A federal appeals court in Washington, DC, Friday vacated a FERC order approving an expansion of Dominion Cove Point LP's liquefied natural gas (LNG) import terminal in Lusby, MD, ruling that the evidence did not support the agency's conclusion that a DC-based utility can fix widespread leaks on its system before the expansion goes into operation.
"We find that substantial evidence supports FERC's [Federal Energy Regulatory Commission] conclusion that any threat of increased leakage is due to defects in [Washington Gas Light's] system, but we grant WGL's petition because substantial evidence does not support FERC's conclusion that WGL can address safety concerns before the project's in-service date," ruled a three-judge panel for the U.S. Court of Appeals for the District of Columbia Circuit. The project is targeted for completion in November.
WGL petitioned the court after FERC in 2006 gave the green light for construction of the Dominion Cove Point project, which would increase the sendout capacity of the terminal on the eastern shore of Maryland to 1.8 Bcf/d from 1 Bcf/d, and would boost storage capacity to 14.6 Bcf from 7.8 Bcf (see NGI, Aug. 28, 2006). The utility challenged the order on the grounds that an influx of LNG would aggravate leaks on its distribution system.
In 2005, Washington Gas said it discovered more than 1,000 leaks concentrated in Prince George's County, MD, an area primarily supplied by vaporized LNG from Cove Point. The utility blamed the leaks on the chemical composition of the LNG from Cove Point (see NGI, July 11, 2005).
The Federal Energy Regulatory Commission, however, had found that the influx of blended LNG "would not have adversely affected WGL's system [in Prince George's County] if a subset of the compression couplings had not been compromised during the installation process" decades ago, the court ruling said. The agency concluded that the leaks occurred because WGL applied hot tar to system couplings when they were installed.
"We conclude substantial evidence supports FERC's conclusion that the unblended LNG would not have caused the leaks if the couplings had not been damaged by the hot tar," the court said. "We do not dispute that WGL operated its system for decades after applying the hot tar and only experienced the high leak rates after it began receiving LNG in PG County. But at the same time, the PG County facilities received LNG for months without experiencing increased leakage, and only suffered those leaks when the weather became cold."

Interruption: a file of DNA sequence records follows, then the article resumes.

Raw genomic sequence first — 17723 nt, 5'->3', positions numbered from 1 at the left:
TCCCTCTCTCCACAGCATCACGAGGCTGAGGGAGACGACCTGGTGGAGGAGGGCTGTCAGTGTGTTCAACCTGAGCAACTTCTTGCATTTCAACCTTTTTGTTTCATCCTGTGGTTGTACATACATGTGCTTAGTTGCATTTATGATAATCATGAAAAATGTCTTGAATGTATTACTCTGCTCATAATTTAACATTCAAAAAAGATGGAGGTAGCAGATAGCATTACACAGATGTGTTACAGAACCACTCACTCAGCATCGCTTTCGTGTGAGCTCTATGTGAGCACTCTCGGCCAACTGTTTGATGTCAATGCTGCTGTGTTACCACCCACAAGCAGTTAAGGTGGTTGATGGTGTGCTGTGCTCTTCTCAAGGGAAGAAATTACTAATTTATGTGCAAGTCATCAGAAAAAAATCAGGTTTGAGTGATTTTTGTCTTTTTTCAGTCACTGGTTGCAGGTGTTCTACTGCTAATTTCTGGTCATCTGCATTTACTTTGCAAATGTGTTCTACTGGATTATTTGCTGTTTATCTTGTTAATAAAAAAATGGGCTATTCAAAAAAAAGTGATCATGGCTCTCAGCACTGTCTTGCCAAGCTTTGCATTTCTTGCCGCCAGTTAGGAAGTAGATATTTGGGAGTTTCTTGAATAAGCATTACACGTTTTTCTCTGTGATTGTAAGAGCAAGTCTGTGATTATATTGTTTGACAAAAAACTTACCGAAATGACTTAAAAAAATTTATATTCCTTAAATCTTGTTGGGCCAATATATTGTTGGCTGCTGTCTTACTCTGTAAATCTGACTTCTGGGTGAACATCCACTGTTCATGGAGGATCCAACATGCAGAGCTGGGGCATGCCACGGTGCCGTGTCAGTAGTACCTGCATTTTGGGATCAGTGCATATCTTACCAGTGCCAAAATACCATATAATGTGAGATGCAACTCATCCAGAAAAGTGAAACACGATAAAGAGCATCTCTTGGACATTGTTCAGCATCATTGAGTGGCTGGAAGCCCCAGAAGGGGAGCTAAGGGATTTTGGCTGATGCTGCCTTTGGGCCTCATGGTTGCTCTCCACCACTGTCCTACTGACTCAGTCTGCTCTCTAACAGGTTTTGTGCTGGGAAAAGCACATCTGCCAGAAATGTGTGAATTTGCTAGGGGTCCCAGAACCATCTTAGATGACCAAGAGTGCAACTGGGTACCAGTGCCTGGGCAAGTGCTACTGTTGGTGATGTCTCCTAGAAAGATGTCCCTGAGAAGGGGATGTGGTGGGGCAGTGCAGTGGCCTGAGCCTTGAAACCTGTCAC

These facts are consistent with FERC's finding -- that "WGL's couplings were so damaged by the hot tar that its distribution system became susceptible to the confluence of multiple leak-inducing factors, such as LNG and cold weather," the court said.
"Having found WGL's system is defective, FERC had to explain why the expansion could nevertheless proceed consistent with the public interest requirements of Sections 3 and 7 of the [Natural Gas Act]. FERC attempted to carry this burden by concluding WGL will be able to fix its facilities before the expansion's in-service date, but [it] did not support this finding with substantial evidence. Accordingly, we conclude FERC failed to carry out its obligation of ensuring the expansion can go forward consistent with the public interest."
Because of this, "we grant WGL's petition for review, vacate the orders to the extent they approve the expansion, and remand the case so FERC can more fully address whether the expansion can go forward without causing unsafe leakage."
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